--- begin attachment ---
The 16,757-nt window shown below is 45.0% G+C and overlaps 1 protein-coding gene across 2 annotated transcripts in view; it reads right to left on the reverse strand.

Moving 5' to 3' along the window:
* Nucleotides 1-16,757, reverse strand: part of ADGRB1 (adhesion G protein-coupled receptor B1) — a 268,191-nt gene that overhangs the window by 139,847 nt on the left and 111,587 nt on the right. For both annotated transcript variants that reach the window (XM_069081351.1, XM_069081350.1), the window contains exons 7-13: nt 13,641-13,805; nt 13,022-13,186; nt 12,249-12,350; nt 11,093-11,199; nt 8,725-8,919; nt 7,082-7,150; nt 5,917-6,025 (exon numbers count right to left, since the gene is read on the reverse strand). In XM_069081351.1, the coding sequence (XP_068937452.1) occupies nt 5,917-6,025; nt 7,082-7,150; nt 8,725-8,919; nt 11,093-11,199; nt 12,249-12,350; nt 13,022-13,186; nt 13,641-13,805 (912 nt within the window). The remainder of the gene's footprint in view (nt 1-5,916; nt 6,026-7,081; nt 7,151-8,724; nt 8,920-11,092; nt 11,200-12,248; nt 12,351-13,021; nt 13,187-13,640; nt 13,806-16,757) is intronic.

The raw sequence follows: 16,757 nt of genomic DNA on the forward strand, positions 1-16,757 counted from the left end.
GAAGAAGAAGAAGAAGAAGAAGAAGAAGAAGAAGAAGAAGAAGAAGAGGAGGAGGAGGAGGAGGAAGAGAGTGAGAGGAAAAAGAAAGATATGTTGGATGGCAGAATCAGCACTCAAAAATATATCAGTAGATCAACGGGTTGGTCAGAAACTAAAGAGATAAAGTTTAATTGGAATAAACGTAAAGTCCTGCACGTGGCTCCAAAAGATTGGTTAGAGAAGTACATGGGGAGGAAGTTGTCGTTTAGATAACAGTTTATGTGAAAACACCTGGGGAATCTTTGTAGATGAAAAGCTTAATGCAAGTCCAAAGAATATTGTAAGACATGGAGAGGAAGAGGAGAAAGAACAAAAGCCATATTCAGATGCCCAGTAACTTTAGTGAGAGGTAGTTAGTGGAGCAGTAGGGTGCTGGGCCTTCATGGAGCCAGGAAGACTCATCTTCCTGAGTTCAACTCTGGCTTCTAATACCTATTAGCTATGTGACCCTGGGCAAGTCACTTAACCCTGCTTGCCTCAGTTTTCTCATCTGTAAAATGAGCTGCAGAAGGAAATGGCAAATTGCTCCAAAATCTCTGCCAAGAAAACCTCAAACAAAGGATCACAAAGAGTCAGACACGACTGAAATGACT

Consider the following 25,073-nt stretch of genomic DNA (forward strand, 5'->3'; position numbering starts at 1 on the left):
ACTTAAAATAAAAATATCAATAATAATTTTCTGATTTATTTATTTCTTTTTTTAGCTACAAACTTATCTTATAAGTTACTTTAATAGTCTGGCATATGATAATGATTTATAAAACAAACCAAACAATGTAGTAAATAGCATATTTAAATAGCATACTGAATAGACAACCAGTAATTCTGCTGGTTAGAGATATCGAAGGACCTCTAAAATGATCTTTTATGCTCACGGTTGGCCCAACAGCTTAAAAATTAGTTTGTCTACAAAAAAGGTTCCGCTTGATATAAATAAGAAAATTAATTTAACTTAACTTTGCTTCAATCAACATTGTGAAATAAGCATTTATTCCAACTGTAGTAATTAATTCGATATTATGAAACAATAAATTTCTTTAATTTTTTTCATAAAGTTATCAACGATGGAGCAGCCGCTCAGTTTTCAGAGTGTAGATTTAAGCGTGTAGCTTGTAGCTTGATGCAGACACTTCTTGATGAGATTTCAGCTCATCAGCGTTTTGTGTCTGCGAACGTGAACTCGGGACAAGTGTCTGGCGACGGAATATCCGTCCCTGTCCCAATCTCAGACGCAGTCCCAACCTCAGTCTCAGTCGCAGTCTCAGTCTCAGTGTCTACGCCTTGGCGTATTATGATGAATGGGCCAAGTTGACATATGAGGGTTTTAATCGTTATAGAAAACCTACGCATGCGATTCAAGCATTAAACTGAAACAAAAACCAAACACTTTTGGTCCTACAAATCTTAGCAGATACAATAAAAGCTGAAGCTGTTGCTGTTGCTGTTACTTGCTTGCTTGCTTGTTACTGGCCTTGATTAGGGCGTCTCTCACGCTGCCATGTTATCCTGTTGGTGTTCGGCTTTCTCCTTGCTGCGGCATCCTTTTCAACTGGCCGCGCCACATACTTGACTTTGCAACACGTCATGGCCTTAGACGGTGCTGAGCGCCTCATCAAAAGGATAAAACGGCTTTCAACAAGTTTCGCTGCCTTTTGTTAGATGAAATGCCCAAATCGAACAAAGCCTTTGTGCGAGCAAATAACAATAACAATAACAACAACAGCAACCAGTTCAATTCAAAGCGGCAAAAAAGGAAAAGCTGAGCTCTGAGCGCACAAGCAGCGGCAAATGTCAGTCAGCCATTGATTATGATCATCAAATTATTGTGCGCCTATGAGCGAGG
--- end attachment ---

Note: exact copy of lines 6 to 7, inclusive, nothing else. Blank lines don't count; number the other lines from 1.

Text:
Consider the following 25,073-nt stretch of genomic DNA (forward strand, 5'->3'; position numbering starts at 1 on the left):
ACTTAAAATAAAAATATCAATAATAATTTTCTGATTTATTTATTTCTTTTTTTAGCTACAAACTTATCTTATAAGTTACTTTAATAGTCTGGCATATGATAATGATTTATAAAACAAACCAAACAATGTAGTAAATAGCATATTTAAATAGCATACTGAATAGACAACCAGTAATTCTGCTGGTTAGAGATATCGAAGGACCTCTAAAATGATCTTTTATGCTCACGGTTGGCCCAACAGCTTAAAAATTAGTTTGTCTACAAAAAAGGTTCCGCTTGATATAAATAAGAAAATTAATTTAACTTAACTTTGCTTCAATCAACATTGTGAAATAAGCATTTATTCCAACTGTAGTAATTAATTCGATATTATGAAACAATAAATTTCTTTAATTTTTTTCATAAAGTTATCAACGATGGAGCAGCCGCTCAGTTTTCAGAGTGTAGATTTAAGCGTGTAGCTTGTAGCTTGATGCAGACACTTCTTGATGAGATTTCAGCTCATCAGCGTTTTGTGTCTGCGAACGTGAACTCGGGACAAGTGTCTGGCGACGGAATATCCGTCCCTGTCCCAATCTCAGACGCAGTCCCAACCTCAGTCTCAGTCGCAGTCTCAGTCTCAGTGTCTACGCCTTGGCGTATTATGATGAATGGGCCAAGTTGACATATGAGGGTTTTAATCGTTATAGAAAACCTACGCATGCGATTCAAGCATTAAACTGAAACAAAAACCAAACACTTTTGGTCCTACAAATCTTAGCAGATACAATAAAAGCTGAAGCTGTTGCTGTTGCTGTTACTTGCTTGCTTGCTTGTTACTGGCCTTGATTAGGGCGTCTCTCACGCTGCCATGTTATCCTGTTGGTGTTCGGCTTTCTCCTTGCTGCGGCATCCTTTTCAACTGGCCGCGCCACATACTTGACTTTGCAACACGTCATGGCCTTAGACGGTGCTGAGCGCCTCATCAAAAGGATAAAACGGCTTTCAACAAGTTTCGCTGCCTTTTGTTAGATGAAATGCCCAAATCGAACAAAGCCTTTGTGCGAGCAAATAACAATAACAATAACAACAACAGCAACCAGTTCAATTCAAAGCGGCAAAAAAGGAAAAGCTGAGCTCTGAGCGCACAAGCAGCGGCAAATGTCAGTCAGCCATTGATTATGATCATCAAATTATTGTGCGCCTATGAGCGAGG